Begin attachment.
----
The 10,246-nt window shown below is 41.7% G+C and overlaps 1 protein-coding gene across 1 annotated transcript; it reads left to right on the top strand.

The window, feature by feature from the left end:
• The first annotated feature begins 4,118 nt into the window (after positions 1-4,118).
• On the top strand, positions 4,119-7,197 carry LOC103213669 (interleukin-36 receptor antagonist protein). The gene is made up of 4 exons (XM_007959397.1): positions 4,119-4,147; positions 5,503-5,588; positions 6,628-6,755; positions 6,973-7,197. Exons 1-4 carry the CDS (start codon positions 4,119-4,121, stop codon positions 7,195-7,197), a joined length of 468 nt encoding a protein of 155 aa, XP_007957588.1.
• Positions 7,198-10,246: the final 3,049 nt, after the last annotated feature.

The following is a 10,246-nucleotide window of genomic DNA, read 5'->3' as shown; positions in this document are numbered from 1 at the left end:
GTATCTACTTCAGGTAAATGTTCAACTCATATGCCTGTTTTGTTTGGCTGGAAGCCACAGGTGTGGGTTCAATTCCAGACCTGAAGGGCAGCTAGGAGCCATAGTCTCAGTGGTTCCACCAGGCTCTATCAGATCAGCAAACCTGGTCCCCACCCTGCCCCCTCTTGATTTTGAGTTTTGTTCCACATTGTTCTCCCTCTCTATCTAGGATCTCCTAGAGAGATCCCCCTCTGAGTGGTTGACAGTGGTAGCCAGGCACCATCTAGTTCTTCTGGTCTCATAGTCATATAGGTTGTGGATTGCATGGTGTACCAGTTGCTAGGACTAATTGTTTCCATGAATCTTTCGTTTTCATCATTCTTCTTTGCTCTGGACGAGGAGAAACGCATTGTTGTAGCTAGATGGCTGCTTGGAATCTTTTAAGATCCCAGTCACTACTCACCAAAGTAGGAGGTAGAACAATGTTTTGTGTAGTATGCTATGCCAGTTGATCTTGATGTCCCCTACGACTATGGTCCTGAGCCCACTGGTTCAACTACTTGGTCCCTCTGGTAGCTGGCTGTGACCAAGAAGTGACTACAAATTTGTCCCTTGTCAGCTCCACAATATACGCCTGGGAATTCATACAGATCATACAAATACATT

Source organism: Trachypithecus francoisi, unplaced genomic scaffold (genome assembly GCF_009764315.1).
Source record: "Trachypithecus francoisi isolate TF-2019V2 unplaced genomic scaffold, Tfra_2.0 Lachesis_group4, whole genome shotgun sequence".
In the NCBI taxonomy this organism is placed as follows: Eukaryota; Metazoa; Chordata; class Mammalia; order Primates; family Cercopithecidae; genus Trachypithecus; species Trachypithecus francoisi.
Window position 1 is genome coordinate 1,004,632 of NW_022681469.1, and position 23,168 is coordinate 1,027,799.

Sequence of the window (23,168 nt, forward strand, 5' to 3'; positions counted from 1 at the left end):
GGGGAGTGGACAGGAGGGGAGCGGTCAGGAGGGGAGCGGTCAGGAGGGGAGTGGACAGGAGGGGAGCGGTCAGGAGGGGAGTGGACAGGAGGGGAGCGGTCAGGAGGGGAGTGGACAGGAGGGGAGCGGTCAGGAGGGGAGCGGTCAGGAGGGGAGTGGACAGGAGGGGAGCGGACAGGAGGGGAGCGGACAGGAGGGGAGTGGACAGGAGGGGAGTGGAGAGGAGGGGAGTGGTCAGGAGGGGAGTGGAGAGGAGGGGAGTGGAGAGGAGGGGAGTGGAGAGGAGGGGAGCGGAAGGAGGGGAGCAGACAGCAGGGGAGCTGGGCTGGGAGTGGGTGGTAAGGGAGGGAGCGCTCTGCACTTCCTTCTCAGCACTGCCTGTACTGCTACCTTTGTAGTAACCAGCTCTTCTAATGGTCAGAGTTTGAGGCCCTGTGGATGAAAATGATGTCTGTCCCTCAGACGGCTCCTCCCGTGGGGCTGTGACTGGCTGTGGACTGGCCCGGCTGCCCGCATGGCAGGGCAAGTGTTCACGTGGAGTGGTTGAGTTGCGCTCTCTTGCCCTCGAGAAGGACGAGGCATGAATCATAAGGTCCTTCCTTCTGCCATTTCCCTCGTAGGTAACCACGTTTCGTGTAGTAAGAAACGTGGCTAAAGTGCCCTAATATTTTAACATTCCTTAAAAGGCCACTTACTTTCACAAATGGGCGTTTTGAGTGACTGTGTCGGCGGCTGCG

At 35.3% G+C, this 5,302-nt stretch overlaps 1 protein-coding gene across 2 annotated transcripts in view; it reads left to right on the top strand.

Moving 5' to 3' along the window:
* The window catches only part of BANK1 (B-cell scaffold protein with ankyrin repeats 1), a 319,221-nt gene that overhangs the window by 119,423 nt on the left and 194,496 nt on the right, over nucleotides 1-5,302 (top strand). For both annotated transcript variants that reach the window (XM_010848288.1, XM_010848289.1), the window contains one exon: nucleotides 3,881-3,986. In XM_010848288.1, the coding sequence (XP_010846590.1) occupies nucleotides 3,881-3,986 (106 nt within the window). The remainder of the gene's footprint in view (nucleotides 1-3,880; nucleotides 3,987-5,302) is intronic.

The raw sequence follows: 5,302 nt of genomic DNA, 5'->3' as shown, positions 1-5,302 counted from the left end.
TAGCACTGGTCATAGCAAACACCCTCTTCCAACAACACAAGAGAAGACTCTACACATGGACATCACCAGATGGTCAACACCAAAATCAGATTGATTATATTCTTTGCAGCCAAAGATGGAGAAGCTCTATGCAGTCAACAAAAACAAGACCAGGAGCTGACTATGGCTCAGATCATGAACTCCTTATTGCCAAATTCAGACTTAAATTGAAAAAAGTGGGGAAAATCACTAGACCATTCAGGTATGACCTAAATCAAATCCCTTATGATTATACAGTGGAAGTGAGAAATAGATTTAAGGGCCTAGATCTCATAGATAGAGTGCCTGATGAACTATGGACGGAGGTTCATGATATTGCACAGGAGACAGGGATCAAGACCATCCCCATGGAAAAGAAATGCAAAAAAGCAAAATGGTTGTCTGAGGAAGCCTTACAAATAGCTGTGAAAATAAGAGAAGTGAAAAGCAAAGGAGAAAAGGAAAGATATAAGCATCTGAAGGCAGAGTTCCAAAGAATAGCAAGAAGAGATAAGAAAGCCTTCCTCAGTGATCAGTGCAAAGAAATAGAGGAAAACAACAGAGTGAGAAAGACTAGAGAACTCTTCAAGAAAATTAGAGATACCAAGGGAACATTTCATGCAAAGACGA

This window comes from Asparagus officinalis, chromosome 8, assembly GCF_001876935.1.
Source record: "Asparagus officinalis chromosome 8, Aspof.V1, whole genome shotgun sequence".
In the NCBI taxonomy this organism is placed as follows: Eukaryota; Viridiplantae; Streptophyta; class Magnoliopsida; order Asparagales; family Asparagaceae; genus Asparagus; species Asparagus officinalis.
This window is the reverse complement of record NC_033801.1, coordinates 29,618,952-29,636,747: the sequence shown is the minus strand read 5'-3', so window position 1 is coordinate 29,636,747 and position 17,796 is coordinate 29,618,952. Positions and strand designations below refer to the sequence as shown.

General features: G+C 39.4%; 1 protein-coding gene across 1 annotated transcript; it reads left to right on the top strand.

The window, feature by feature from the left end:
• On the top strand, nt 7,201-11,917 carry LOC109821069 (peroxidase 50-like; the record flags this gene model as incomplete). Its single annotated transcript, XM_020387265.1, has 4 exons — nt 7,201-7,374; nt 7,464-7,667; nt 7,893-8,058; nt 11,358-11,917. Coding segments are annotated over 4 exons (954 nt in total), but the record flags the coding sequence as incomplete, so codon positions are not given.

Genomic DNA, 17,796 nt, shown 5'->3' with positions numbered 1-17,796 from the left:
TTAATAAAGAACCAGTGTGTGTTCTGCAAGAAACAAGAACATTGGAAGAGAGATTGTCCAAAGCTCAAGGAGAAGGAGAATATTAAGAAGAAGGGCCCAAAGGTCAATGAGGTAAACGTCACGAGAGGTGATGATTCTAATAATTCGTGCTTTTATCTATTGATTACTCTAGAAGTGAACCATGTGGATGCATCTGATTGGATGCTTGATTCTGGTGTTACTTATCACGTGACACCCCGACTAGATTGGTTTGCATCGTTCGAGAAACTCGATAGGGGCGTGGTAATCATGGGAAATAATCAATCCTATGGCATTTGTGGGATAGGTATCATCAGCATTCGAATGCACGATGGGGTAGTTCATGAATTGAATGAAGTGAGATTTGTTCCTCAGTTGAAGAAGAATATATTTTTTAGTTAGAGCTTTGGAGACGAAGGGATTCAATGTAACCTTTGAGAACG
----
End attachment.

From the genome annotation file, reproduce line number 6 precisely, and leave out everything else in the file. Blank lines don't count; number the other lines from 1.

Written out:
The following is a 10,246-nucleotide window of genomic DNA, read 5'->3' as shown; positions in this document are numbered from 1 at the left end: